Noboru Yoshimi was a prolific horror manga author who enjoyed great success with over 300 published stories to his name, mainly aimed at a younger audience. There is however one tale of perverted gender-bending horror that risks being relegated into the realms of lost media. To this day the only place to read Indecent Wriggling is in an issue of the ultra-obscure Manga Play 7 magazine. Manga Play 7 was normally a fairly run-of-the-mill jazz mag, though for reasons unknown they decided to put out a handful of special manga editions of their magazine which totally ignored their usual forté of nudie pics and sex articles and instead focus on erotically charged horror.

It’s night and there’s a young couple frolicking in the park whilst in the bushes hides a peeping tom- though perhaps there is more to him than it seems. When the suspected pervert is confronted by a policeman, he explains that he is actually gathering ingredients from the surrounding shrubbery. Rather than being a passionate herbalist, his intentions aren’t quite so pure and it is revealed that he is brewing a sort of aphrodisiac which unlocks the user’s base instincts and transforms them into a sexually aggressive nymphomaniac.

Wanting to test his potion, he takes a woman on a date and slips a couple of drops of it into her drink. The result is almost immediate and soon she is ripping her clothes off and ravaging him. However, he finds out quickly that his eyes are apparently bigger than his stomach and struggles to keep up with his intoxicated date. After his failure to perform he comes to the realisation that his main sexual satisfaction actually comes from voyeurism, but perhaps there is still a use for his potion.

When visiting a hostess club, he spikes the drink of a hostess and directs her to another man once the potion takes effect. He follows them later that evening and spies on them through a window with great success. Wanting to explore this voyeurism fetish further he decides to visit his friend and slips some into his tea. The effect is the same with men and after becoming painfully erect, his friend grabs his girlfriend, drags her to the bedroom, and forces himself on her all while our protagonist listens from the other side of the door. Being much closer than just watching through a window, the increased excitement leads to him deciding to down an entire beaker of the potion himself – he surmises that since he is well endowed he requires a much larger dose. However, something goes very wrong.

After drinking it, an extreme transformation takes place. The hair on one side of his head suddenly grows, his eyes and facial structure begin to change, and soon one side of his body is morphing into that of a female. Eventually, he ends up split down the middle with one half of his body male and the other female. The psychological effects are far stronger than the nymphomania experienced by his other targets and he soon goes on a crazed rampage. Upon coming across a couple walking down the street, the two sides of him are torn – the male side desires the woman whilst his female side desires the man. He grabs both of them and his internal struggle becomes quite literal as his body gruesomely tears itself in two.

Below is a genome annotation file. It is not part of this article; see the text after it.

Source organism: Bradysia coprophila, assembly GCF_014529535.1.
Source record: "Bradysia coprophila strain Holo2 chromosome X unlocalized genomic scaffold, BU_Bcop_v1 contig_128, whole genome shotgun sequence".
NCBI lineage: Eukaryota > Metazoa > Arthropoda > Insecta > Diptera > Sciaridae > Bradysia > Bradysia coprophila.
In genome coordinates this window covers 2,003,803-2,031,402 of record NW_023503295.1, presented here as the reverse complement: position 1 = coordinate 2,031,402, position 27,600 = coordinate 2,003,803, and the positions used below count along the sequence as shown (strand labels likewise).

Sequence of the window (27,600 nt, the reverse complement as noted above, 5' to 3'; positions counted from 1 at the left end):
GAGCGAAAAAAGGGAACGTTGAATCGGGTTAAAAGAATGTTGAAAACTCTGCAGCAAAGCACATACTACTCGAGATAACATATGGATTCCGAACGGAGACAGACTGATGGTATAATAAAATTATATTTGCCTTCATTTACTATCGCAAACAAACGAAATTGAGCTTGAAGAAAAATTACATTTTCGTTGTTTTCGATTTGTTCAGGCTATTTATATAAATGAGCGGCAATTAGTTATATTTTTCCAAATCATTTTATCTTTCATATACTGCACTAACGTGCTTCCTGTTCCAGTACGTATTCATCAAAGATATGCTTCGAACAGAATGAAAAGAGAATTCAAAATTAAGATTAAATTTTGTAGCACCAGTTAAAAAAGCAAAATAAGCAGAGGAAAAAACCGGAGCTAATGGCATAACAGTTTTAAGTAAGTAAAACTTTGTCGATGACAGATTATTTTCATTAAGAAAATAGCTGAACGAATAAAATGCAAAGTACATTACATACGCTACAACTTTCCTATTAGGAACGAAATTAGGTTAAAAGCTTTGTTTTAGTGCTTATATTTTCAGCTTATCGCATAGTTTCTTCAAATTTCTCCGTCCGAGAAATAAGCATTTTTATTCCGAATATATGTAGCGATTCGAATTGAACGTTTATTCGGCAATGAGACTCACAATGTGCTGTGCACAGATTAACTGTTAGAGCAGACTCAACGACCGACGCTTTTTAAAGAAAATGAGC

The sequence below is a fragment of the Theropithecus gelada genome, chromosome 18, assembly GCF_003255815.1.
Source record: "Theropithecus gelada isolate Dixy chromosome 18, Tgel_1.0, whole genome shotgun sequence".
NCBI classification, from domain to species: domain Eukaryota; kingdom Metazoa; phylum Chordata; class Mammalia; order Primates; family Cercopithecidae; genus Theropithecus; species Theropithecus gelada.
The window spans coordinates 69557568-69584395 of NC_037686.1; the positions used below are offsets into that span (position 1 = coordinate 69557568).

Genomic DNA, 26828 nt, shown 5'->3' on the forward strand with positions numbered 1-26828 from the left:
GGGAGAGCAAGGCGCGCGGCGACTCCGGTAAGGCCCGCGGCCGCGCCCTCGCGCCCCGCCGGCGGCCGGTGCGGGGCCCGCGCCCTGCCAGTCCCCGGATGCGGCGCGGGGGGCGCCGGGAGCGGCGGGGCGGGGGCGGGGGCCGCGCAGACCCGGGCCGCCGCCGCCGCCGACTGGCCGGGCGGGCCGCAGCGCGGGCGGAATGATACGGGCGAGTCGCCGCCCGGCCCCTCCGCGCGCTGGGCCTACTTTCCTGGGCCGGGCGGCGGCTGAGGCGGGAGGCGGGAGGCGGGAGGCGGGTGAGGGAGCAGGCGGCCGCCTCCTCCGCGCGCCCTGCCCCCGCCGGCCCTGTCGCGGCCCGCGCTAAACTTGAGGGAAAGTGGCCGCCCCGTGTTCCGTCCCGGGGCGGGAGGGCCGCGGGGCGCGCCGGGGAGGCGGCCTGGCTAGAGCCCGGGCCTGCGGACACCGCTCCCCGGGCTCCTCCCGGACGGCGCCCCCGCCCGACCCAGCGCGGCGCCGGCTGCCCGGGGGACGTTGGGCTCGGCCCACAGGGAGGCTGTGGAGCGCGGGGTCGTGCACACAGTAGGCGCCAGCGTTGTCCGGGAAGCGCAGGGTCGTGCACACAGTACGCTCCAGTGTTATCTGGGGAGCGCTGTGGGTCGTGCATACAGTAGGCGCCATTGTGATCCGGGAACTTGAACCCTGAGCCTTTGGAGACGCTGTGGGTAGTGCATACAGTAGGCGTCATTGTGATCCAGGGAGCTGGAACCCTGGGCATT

Despite its schlocky conclusion, Indecent Wriggling‘s story has some interesting implications on homosexuality and even gender identity. The potion revealing a person’s animalistic side much like that used in “The Strange Case of Dr. Jekyll and Mr. Hyde” can be seen as merely allowing the target to act without inhibitions rather than just transforming them into a hypersexual being. The fact that it has such a bizarre effect on the protagonist does imply that he has some underlying homosexual sentiments in his psyche or perhaps even gender dysphoria. Looking past the perversion, the fact that he could only get off watching heterosexual couples have sex does suggest that subconsciously part of him was focusing on the male party, perhaps even imagining himself in the position of the woman instead of the man; his failure to perform with a woman himself does seem to support this.

Then there is the gory finale which appears to be a very direct metaphor. He is literally torn between his desire, perhaps reflecting some feelings the author may have had themselves. In a time where homosexuality was frowned upon and the very prospect of transitioning was almost unheard of, it does seem like the story is an expression of the inner turmoil someone with might experience. The constant denial of these feelings due to the pressures from society leaves a confusing and painful psychological impact. Was he actually a straight man or was he merely acting that way because that is what he had grown up to think of as normal? Even the title, like many Japanese titles, seems deeply metaphoric. Indecent Wriggling on its face value seems to be a reference to the act of sex itself, though metaphorically “indecent” could refer to homosexual/transgender feelings deemed at the time indecent by society, and “wriggling” could refer to the mental agitation those feelings cause.

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